Tips to Travelling With Your Dog

Bring Along Supplies for Travelling With Your Dog

When you travel with your dog, you’ll need to bring along some supplies to keep him comfortable and safe. These tips work for car travel and air travel.

  1. Get your dog a comfy crate that is airline-approved. This will allow you to use it when traveling by plane with your dog, but also by car. Want to be extra-safe when traveling by car? Choose one that’s crash-tested too. Note that you must crate your dog when travelling by plane, but you should when travelling by car. The crate prevents your dog from becoming a projectile or dangerous distraction in any vehicle.
  2. Line the crate with a disposable pet pad or two to prevent accidents during travel. This way, cleanup is a breeze because you simply remove the pad along your journey if Fido soils it. Plus, don’t forget to bring some potty bags too for any stops along the way.
  3. Bring along your dog’s favorite toys when you travel. Not only will toys help occupy your dog on airline flights or car trips, but also keep him busy in your hotel too.

Give your pup food and water dishes attached to the door of his crate so that he always has some food and water while travelling. Also, pack a spill-proof set of bowls that you can use during your stay.

Plan Ahead When Travelling With Your Dog

Sometimes it’s fun to hit the open road and see where it takes you. When your dog is along for the ride, though, you’ll need to plan ahead.

  • Map out your route and plan for potty breaks every two to three hours if travelling with your dog by car. This allows your dog to stretch his legs, get a potty break and burn off some energy.
  • Make reservations ahead of time for your accommodations. Remember, not all hotels and vacation rentals are pet-friendly. Ask the property owner or front desk staff to see if dogs are allowed or must follow special rules. Many hotels don’t allow owners to leave a dog alone in their room and charge an additional fee for Fido.
  • If travelling with your dog by air, allow time to walk your dog before checking him in at the airport. And attach a sticker saying “live animal” to his crate.
  • Most cruise lines and trains don’t allow pets, but some do. Also, some airlines don’t allow pets in cargo when outdoor temperatures are very hot or cold. You’ll find this information on the website for the transportation company you wish to use.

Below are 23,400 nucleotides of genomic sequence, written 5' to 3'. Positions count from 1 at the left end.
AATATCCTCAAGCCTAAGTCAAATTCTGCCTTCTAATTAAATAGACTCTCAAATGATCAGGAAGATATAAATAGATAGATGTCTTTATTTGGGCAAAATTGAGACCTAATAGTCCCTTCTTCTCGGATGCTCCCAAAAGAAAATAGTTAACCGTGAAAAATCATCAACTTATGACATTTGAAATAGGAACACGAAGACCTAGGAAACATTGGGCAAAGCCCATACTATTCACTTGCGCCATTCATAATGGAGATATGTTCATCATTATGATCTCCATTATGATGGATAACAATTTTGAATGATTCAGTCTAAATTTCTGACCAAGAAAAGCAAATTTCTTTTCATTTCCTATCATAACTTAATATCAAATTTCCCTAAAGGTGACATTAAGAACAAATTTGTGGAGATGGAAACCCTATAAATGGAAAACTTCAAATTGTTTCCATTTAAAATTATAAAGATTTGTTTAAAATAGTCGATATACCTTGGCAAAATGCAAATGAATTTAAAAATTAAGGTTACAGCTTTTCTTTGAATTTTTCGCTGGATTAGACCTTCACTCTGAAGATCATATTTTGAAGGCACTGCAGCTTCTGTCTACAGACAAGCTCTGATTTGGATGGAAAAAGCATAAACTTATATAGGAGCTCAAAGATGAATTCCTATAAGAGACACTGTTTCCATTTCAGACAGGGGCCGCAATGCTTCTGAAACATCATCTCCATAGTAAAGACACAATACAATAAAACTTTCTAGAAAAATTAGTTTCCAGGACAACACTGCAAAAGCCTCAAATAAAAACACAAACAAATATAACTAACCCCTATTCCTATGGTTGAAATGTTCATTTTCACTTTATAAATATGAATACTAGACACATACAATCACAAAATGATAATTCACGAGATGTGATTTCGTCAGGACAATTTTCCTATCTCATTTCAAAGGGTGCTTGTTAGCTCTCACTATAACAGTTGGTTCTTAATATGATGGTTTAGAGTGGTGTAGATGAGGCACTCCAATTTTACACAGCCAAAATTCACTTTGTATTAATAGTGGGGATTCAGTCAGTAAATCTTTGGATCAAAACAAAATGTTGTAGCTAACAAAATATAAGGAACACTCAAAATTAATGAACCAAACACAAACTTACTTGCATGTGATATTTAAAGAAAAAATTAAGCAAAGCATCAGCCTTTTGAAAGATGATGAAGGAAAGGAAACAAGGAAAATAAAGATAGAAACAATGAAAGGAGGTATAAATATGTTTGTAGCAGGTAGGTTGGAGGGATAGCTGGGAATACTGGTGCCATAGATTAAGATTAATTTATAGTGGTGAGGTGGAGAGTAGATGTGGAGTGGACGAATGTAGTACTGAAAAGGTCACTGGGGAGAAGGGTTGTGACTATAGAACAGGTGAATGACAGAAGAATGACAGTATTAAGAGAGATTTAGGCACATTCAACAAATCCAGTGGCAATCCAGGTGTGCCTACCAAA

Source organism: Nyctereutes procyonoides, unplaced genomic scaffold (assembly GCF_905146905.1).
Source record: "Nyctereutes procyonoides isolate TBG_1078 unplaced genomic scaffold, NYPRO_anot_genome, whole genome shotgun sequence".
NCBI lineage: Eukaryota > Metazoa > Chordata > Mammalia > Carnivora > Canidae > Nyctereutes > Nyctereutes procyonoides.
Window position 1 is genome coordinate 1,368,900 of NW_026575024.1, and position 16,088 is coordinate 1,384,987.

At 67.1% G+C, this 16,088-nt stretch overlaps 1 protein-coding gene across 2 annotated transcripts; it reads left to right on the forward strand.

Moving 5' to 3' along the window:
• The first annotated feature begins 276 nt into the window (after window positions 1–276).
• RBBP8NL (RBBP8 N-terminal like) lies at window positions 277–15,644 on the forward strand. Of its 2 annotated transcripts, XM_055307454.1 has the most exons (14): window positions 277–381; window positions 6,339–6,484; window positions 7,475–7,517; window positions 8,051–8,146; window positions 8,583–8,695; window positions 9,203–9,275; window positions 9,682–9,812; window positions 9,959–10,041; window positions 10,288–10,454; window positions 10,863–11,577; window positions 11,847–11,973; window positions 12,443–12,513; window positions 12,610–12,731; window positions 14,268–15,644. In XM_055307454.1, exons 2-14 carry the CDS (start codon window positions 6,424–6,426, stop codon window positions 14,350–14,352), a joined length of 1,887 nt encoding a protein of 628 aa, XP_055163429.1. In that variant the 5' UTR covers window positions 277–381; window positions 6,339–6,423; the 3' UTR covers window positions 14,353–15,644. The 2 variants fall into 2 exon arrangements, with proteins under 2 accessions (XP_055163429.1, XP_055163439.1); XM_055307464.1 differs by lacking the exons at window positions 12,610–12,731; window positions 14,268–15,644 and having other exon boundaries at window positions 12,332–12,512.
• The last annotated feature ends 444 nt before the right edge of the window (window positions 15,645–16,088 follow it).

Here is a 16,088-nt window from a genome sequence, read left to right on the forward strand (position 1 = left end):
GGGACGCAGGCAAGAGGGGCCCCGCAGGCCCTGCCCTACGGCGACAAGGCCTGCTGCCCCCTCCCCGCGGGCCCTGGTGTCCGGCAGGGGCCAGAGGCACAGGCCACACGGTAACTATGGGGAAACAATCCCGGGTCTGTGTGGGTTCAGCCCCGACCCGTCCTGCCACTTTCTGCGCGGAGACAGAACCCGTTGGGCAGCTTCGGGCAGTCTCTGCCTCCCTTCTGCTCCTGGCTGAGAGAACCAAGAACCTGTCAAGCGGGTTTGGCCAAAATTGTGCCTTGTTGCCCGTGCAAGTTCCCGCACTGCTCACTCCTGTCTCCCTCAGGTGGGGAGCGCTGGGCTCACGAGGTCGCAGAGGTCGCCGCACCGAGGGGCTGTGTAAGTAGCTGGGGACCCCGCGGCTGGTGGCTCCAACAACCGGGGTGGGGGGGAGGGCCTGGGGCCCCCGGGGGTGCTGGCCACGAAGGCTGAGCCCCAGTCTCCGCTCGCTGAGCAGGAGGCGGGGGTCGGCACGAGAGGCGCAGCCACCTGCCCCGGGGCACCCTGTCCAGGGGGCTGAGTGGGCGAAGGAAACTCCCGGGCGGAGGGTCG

• Microchip your dog and attach a tag with your contact information to his collar. This ensures he can be returned if he gets lost.

Get Your Dog’s Travel Documentation in Order

If you plan on traveling with your dog by air, you’ll need some paperwork for him. Check with the airline you want to fly with to see what their requirements are. Note that for international travel or car travel to the United States, you will also need some health documentation for him.

  • Airlines require a health certificate, dated within 10 days of your trip, and proof of rabies vaccination for your dog. If travelling with your dog by car to the U.S., you’ll also need proof of a rabies vaccination and possibly a health certificate.
  • Make an appointment with your veterinarian for an exam within 10 days of your trip.
  • If you plan on travelling with your dog internationally, speak with the embassy of the country you are visiting to determine what their regulations are for travelling with dogs.

Prepare Your Dog for Travelling

If your dog hasn’t traveled by car or plane in the past, he/she might be pretty anxious during the trip. All the movement, sights and smells of a new place are pretty scary for your canine companion. So, train your dog to view his travel crate as a safe space.

  • Allow your pup to enter the crate at his leisure in your home. When he goes inside, positively reinforce the experience with treats.
  • Take your dog on short car trips around the neighborhood in his crate once he enjoys spending time in it. These trips will get him used to being confined for longer spans of time in a moving vehicle.
  • Spray some calming dog pheromone spray inside the crate. Or, place a recently worn T-shirt in there. Your scent will help keep your dog calm when you travel.

Follow Local Laws When Travelling With Your Dog

Part of your trip planning should involve checking out the local laws of your destination.

  • Not all provinces and cities within Canada allow certain breeds. Ontario has a complete ban on all dogs who are considered “pit bulls.” These breeds include the Staffordshire bull terrier, American Staffordshire terrier, American pit bull terrier and dogs who look like these breeds. Montreal has a similar law.
  • Many municipalities throughout Canada have varying leash laws, so it’s best to keep your pooch leashed while out exploring new places. Calgary Pest Control

Travelling with your dog is a great experience for you both if done with lots of preparation and planning. If you need to head out of town and can’t take your pooch, consider finding a qualified pet sitter to care for him. A sitter can take care of your dog right in your own home or board him so he has a fun vacation of his own.

Tags: Blog, Dog, News, Travel